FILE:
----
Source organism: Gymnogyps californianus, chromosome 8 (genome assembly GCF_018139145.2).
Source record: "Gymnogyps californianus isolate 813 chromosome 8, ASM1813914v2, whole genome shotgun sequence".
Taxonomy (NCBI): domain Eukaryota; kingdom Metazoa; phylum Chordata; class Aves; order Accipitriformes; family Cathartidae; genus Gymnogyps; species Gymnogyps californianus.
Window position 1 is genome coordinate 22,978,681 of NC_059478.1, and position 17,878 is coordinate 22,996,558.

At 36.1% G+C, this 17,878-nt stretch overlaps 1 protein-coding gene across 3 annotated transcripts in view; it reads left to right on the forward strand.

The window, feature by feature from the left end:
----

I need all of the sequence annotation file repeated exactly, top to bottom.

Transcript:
Source organism: Gymnogyps californianus, chromosome 8 (genome assembly GCF_018139145.2).
Source record: "Gymnogyps californianus isolate 813 chromosome 8, ASM1813914v2, whole genome shotgun sequence".
Taxonomy (NCBI): domain Eukaryota; kingdom Metazoa; phylum Chordata; class Aves; order Accipitriformes; family Cathartidae; genus Gymnogyps; species Gymnogyps californianus.
Window position 1 is genome coordinate 22,978,681 of NC_059478.1, and position 17,878 is coordinate 22,996,558.

At 36.1% G+C, this 17,878-nt stretch overlaps 1 protein-coding gene across 3 annotated transcripts in view; it reads left to right on the forward strand.

The window, feature by feature from the left end: